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Re: Pancha Sooktham recitation

From: Mani Varadarajan (mani_at_best.com)
Date: Tue Sep 08 1998 - 13:38:30 PDT

> Dear Bhagavatas,
>   I have heard from a few UpAdhyAyAs that one should recite Pancha Sooktams
> only after learning it from a teacher, since it is part of the Vedas.
> Is this true? Can someone shed more light on this? Are we allowed to recite
> Pancha Sooktams by just reading from the script?

The people who told you this are absolutely correct.
The Vedas are not random words, nor are they mere
words. They are words that are set in a particular
order with particular intonations (svara) that have
a definite meaning.  This meaning is said to reflect
the very nature of reality, both material and immaterial.
Saying the Vedas wrong is tantamount to misrepresenting
reality, and is the greatest disservice one can possibly 
do to those divine words.

There are very practical reasons as to why it is
insisted that the Vedas be learnt through person-to-person
contact and never from books.  

First and foremost,
since the svara and order of the words is of utmost
importance, the student is best able to learn them
correctly when the teacher hears the student repeat
after him and corrects whatever mistakes there are.

Second, books are very often wrong in their
words and svara.  It doesn't matter how reputable
the source (Ramakrishna Mutt, Ahobila Mutt, etc.) --
printed texts of the Vedas contain numerous mistakes.

Finally, reciting Vedas in public incorrectly interferes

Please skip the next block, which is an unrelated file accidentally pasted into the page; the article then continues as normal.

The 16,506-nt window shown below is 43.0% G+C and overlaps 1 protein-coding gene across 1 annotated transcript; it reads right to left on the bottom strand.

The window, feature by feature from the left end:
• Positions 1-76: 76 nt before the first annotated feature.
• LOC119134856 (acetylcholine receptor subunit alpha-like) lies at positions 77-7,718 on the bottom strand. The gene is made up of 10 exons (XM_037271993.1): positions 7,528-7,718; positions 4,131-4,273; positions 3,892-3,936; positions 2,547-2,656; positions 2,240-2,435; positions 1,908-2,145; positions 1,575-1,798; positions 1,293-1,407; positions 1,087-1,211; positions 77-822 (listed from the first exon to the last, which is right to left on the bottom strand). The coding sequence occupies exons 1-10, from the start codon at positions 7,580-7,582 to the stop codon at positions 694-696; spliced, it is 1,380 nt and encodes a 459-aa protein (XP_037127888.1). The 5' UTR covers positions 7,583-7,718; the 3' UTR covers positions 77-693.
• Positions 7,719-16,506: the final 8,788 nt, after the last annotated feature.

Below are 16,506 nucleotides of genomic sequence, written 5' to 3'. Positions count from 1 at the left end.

with those who are reciting them properly; it is no
exaggeration to say that wrong and unlearned recitation
is like pouring hot lead into the other reciters' ears.

There is no substitute to learning these in person.

A PLEA: No matter who who are, whether you consider
yourself a brahmin or otherwise, PLEASE DO NOT RECITE 
SECTIONS OF THE VEDAS WITHOUT LEARNING THEM IN PERSON.

There are always alternatives to reciting the Vedas.
During formal worship / tiru-ArAdhanam, you can
simply recite the ashTAkshara-mantra or sections
of the Divya Prabandham instead of the Vedas. These
are just as valid and sometimes sweeter, since we
can make sense of their meaning without difficulty.

I have seen many instances in this country where
people (particularly those born into brahmin families)
think that devotion necessitates Vedic recitation
at a temple.  All too often, they perform this recitation
without any prior learning.

For example, in many venues, people wantonly recite
the nArAyaNa upanishad, a section of the atharva veda.
Not only have they not learnt the upanishad from someone
who knows it properly (few do, as it is from the atharva
veda), this text plays no part in any traditional temple
ritual in India.  There is no need for it to be recited
at all, much less without proper learning. 
Need we go to this extent to show disrespect to the Vedas?

The Vedas are our wealth. Let's protect it!

Mani